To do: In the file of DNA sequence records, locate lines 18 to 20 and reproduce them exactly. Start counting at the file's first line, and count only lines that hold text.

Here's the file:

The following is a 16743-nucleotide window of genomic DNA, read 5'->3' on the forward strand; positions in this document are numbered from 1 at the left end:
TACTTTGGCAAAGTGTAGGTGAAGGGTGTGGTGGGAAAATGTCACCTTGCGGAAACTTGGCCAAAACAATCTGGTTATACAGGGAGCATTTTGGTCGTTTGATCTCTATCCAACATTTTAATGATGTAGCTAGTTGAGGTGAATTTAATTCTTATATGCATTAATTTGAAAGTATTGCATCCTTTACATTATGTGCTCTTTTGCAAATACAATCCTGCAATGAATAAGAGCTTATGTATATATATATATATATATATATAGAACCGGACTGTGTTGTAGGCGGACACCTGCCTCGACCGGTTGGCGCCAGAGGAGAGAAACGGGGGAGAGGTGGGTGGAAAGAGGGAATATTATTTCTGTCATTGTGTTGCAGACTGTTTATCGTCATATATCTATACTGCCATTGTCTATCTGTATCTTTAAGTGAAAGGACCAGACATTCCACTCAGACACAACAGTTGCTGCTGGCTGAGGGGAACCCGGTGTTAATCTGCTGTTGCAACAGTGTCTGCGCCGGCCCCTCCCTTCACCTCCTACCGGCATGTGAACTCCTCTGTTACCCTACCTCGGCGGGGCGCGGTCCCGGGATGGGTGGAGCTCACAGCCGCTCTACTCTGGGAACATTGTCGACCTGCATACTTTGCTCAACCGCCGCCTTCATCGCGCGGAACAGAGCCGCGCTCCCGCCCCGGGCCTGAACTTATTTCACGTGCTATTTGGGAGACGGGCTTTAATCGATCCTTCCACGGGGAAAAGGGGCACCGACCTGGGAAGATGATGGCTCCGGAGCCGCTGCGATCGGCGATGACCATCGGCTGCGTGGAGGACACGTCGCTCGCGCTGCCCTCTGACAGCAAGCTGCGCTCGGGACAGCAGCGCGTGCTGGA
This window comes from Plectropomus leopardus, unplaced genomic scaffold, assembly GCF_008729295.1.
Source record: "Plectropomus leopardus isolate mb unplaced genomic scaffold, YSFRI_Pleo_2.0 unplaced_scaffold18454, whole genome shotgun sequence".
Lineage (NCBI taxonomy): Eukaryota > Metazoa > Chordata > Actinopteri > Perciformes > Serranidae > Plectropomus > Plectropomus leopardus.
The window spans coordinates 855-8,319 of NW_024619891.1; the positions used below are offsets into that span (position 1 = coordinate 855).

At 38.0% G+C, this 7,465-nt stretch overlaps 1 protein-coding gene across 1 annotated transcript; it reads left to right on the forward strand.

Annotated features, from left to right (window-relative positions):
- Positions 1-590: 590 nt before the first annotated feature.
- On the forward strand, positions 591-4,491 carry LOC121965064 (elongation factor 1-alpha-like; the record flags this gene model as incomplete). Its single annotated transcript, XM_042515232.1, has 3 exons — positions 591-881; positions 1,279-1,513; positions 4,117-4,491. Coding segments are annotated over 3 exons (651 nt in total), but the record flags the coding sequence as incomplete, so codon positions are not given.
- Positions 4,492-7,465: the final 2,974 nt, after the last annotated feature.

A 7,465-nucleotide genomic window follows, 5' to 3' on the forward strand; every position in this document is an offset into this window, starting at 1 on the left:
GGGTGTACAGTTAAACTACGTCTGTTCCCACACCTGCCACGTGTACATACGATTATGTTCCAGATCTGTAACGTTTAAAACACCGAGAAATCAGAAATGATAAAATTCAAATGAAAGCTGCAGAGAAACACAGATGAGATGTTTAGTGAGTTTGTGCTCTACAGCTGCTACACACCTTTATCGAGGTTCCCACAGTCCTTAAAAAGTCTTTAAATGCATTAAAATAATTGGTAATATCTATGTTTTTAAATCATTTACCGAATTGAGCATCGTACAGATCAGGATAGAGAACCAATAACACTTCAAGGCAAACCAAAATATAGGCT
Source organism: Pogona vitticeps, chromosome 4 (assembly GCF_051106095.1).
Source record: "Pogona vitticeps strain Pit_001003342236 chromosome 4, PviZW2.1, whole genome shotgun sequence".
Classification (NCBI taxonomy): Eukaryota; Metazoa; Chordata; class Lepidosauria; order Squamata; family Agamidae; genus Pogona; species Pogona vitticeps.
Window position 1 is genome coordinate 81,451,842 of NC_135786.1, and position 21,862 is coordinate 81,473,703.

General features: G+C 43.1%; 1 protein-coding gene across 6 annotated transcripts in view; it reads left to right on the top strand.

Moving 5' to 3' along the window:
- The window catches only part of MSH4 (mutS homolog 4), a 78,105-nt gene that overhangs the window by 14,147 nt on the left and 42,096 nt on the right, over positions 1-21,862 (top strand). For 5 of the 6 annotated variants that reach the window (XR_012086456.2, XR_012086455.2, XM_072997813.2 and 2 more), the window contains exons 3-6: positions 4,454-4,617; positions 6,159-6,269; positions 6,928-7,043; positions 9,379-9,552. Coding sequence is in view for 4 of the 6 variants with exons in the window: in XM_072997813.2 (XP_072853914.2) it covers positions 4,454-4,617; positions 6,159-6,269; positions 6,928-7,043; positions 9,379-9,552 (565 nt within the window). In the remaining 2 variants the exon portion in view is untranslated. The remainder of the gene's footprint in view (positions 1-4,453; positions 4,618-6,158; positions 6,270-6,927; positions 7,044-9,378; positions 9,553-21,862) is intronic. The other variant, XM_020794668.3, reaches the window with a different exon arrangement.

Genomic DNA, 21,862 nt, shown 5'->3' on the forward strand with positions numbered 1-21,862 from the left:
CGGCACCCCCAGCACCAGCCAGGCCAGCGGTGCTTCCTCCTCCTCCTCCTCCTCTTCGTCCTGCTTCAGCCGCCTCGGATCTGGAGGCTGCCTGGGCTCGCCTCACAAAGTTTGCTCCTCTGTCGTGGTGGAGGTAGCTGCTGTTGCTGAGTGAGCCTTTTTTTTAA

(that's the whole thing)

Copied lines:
General features: G+C 43.1%; 1 protein-coding gene across 6 annotated transcripts in view; it reads left to right on the top strand.

Moving 5' to 3' along the window:
- The window catches only part of MSH4 (mutS homolog 4), a 78,105-nt gene that overhangs the window by 14,147 nt on the left and 42,096 nt on the right, over positions 1-21,862 (top strand). For 5 of the 6 annotated variants that reach the window (XR_012086456.2, XR_012086455.2, XM_072997813.2 and 2 more), the window contains exons 3-6: positions 4,454-4,617; positions 6,159-6,269; positions 6,928-7,043; positions 9,379-9,552. Coding sequence is in view for 4 of the 6 variants with exons in the window: in XM_072997813.2 (XP_072853914.2) it covers positions 4,454-4,617; positions 6,159-6,269; positions 6,928-7,043; positions 9,379-9,552 (565 nt within the window). In the remaining 2 variants the exon portion in view is untranslated. The remainder of the gene's footprint in view (positions 1-4,453; positions 4,618-6,158; positions 6,270-6,927; positions 7,044-9,378; positions 9,553-21,862) is intronic. The other variant, XM_020794668.3, reaches the window with a different exon arrangement.